Looking at the Stats: Comparing the Spartan Killington Results

You finished your Spartan race. Congratulations! You checked your finishing time, and you posted your awesome fire jump picture on Facebook. As you start planning for your next race, you wonder: How did I do compared to everybody else?  Should I sign up for an Elite or Competitive wave next time? Does that twenty-year-old kid have an advantage over me? Is there a significant difference in performance between age groups? How fast do I need to be on a single lap Beast to complete an Ultra Beast?

To answer these and some more questions for myself, I decided to take a deeper look at the finishing results of the Spartan Vermont Beast, Ultra Beast, and Sprint weekend in September 2017 as published on the Spartan website. Read on, and learn how the data tells you if you’re ready for your next Spartan challenge. You will see that the cold facts show that your age and gender have little influence on your results. And as we zoom in on the small group of die-hard multiple-laps runners, you will be astounded by some real badassery.

Before we get going: this post is kinda geeky. I could not resist to occasionally add some statistical gibberish into the text. Don’t get intimidated and feel free to skip those passages. You won’t miss anything…

Overall Stats

Let’s start by looking at some overall numbers. A total of 8011 racers finished on the slopes of the beautiful mountains of Killington, Vermont. Below is a break down by type of race and gender.

Spartan-Vermont-2017-Overall-Stats

The first side note to make here is that these numbers represent only participants who actually finished their race. Information about the total number of racers who started is not publicly available. As we will see later, it is likely that the number of DNF Beast and Sprint racers is small. However, this number is significant for the Ultra Beast.

Unconfirmed information (aka rumor from Facebook) is that slightly over 1,000 racers started the Ultra Beast in Killington this year, which results in an estimated completion ratio of around 49%. Compared to previous years, where ratios in the 20-30% range have been reported, this is a high number. Is this because the course was easier or were the runners better prepared? It’s not easy to give a definite answer.  One clue is that the course this year may have been up to two miles shorter than in 2016, which at a pace of ~30 min/mile, results in a full hour more to go. An hour that many racers would not have had–as we will see later.

With 5459 male and 2552 female runners, the number of men is roughly twice as large. That said, if we look at the percentage M/F per race category, there is some significant variation. There’s a nice 50/50-ish distribution for the Open Sprint, while the women are clearly under-represented in the Ultra Beast. Ladies: I’ll show later on that on average the men hardly perform better than the women, so if you are considering joining an Ultra–go for it!

In fact, the table below shows the average finishing time per race group. Even though it would seem that the men have a natural advantage, it is clear from these stats that overall the difference between the two sexes is small. Taking the biggest group, i.e. the Open Beast on both days, which represents more than half of all participants this weekend, with an average time of 8h37 the women finished around 37 min after the men, which is only 7% slower. Just saying.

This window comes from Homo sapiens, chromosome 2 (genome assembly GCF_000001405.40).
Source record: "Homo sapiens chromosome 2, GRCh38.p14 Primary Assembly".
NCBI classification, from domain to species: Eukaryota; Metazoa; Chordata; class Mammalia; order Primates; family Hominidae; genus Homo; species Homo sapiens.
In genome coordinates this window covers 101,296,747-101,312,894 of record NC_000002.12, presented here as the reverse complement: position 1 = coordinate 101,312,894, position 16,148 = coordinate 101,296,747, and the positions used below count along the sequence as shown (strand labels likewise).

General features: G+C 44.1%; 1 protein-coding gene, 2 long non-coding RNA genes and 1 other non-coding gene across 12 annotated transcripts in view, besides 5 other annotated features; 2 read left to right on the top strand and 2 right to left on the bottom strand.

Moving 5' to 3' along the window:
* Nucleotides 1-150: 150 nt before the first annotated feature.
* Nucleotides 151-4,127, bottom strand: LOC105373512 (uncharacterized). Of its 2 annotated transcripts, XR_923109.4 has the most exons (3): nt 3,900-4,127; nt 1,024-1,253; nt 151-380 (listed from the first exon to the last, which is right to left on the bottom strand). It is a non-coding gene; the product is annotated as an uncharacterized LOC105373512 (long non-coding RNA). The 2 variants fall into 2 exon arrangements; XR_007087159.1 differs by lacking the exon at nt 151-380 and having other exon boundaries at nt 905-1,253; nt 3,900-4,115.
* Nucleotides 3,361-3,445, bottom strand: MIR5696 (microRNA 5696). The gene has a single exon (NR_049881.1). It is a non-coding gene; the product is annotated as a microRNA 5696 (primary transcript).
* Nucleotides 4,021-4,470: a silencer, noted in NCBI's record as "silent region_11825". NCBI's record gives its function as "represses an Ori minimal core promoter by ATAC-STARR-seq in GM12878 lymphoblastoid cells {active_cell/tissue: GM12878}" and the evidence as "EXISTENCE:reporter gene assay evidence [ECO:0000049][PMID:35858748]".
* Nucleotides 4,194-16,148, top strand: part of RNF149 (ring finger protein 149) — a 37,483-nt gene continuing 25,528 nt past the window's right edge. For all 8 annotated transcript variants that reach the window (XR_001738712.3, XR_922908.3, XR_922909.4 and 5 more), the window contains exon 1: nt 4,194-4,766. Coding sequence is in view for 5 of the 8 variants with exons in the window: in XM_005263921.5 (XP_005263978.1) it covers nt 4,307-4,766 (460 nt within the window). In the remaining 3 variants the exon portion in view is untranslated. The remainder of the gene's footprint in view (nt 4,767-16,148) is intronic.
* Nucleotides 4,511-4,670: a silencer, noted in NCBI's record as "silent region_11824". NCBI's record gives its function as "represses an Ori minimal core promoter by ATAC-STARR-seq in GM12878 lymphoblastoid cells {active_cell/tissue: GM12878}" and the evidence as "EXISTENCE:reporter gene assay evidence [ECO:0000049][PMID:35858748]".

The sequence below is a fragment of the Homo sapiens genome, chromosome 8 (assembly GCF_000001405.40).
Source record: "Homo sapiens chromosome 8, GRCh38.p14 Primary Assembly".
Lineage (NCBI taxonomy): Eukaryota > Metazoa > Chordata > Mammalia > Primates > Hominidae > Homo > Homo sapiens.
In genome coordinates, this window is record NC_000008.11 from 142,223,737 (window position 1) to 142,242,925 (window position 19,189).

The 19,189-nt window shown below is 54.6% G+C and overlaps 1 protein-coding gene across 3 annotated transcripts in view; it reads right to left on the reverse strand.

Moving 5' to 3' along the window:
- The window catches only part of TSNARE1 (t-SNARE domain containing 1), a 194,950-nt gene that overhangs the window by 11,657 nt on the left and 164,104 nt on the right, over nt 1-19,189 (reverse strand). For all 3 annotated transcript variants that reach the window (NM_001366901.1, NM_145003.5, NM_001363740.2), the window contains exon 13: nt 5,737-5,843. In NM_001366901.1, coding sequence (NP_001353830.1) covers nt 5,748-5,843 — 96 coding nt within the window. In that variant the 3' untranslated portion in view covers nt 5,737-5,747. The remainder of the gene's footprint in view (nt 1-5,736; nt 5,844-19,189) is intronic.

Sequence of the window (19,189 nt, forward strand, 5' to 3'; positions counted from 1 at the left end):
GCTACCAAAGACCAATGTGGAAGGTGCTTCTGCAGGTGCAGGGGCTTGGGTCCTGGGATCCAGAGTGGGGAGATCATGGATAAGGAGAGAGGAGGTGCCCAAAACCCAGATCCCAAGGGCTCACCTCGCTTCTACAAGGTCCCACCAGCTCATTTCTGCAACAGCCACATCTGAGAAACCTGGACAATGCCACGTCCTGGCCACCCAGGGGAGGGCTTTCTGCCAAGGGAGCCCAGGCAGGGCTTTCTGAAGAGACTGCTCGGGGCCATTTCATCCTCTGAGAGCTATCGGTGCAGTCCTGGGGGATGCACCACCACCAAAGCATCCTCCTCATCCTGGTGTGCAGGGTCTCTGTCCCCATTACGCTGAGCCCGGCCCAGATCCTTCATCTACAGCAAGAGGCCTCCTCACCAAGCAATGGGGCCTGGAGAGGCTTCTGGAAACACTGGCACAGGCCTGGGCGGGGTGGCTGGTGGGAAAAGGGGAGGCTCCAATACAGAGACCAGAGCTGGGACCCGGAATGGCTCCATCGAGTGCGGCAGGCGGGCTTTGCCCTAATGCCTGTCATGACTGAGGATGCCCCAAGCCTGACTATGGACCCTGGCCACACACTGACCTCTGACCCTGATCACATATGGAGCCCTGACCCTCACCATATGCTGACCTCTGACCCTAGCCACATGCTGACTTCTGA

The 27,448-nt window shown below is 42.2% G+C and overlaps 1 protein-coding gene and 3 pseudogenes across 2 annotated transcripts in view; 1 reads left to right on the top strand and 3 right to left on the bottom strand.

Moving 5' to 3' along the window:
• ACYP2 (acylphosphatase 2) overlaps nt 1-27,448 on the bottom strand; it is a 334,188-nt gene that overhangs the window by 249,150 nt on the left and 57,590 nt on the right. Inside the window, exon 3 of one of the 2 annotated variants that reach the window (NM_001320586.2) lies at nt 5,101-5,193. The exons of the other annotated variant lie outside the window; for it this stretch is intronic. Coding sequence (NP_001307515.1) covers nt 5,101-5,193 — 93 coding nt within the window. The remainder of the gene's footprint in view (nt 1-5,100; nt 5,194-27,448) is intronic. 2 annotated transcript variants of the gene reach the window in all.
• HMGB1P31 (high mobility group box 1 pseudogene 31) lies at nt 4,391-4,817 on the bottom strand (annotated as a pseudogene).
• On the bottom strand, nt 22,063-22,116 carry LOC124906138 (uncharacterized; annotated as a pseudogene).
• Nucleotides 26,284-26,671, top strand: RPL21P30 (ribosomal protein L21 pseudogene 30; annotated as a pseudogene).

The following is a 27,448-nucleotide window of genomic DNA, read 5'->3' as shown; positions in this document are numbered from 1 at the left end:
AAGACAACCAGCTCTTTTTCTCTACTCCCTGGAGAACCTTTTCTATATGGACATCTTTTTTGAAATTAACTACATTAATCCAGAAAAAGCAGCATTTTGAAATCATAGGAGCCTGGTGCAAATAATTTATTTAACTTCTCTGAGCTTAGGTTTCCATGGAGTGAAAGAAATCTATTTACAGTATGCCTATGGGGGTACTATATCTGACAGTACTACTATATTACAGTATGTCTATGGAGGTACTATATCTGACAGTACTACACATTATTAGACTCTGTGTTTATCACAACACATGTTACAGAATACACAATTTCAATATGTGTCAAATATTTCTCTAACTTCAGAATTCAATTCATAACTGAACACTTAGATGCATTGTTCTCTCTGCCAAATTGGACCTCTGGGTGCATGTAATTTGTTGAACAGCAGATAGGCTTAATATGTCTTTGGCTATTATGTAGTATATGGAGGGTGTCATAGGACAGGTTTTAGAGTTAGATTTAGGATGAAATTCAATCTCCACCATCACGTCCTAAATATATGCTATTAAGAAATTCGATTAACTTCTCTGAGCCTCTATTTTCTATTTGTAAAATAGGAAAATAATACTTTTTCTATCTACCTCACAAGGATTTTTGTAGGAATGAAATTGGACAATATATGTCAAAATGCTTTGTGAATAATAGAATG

F M
Sat Beast Comp 07h40m47s 06h59m17s
Sat Beast Elite 06h14m42s 05h19m46s
Sat Beast Open 08h33m45s 07h57m54s
Sat UB Comp 13h49m12s 12h36m36s
Sat UB Elite 12h38m32s 12h15m11s
Sat UB Open 13h19m47s 12h56m29s
Sun Beast Comp 07h37m15s 06h44m25s
Sun Beast Open 08h48m54s 08h06m17s
Sun Sprint Comp 02h25m55s 02h09m03s
Sun Sprint Elite 01h55m34s 01h35m29s
Sun Sprint Open 03h12m60s 02h52m48s

 

Saturday and Sunday Beast

Let’s break down the race results for the Beast on both days. In the figures below you’ll see a scatter plot of finishing time versus age, for male and female runners separately. Each dot represents one runner, and the colors of the dot differs depending on whether the runner was in the Elite, Competitive or Open waves.

Some interesting conclusions can be drawn from these figures. To start, we can see from these graphs that the relationship between age and finishing time is very weak. To highlight this, a straight line is added to the scatter plots that best describes the trend (in statistical mumble jumble: this is the linear regression model representing the data, with the shaded area representing the 95% confidence interval of that regression). For most waves there is a slight connection between age and finishing time, but the magnitude of this is in the order of minutes. In other words, you’re never too old to do a Spartan race, and even runners of fifty-and-over can be fierce competition for the young folks in their twenties. The oldest male runner was 67 and the oldest female runner 66! Particularly noteworthy also is that the data shows that the elite women seem to get faster as they get older.

These lines are obviously highlighting the average trends. When we only look at the top performers in the male elite wave on Saturday the picture looks different. Here the faster runners are in their late twenties, and the finishing time of the fastest runner for each age group after that steadily increases.

Spartan-Vermont-2017-Sat-Beast-Scatter

Spartan-Vermont-2017-Sun-Beast-Scatter

Also remarkable from these point clouds is the significant overlap of the Elite, Open and Open wave runners. The histograms below, which count the number of runners finishing within successive intervals, visualize this.

The far majority of all runners finished in a time between six and ten hours. The group of runners that completed in under five hours is predominantly in the Elite waves. On the other hand, these plots confirm the significant overlap between the distribution of the Elite, Competitive and Open Waves finishing times.

What should be the conclusion from this? It’s hard to tell based on this analysis alone. Is it possible that a runner in a Competitive wave ran faster than he or she would have done in an Open wave? Perhaps, but if you’re on a budget and not aiming for a podium place or place in the world ranking, don’t waste your money. This analysis shows that running in an Open wave does not give you a significant disadvantage.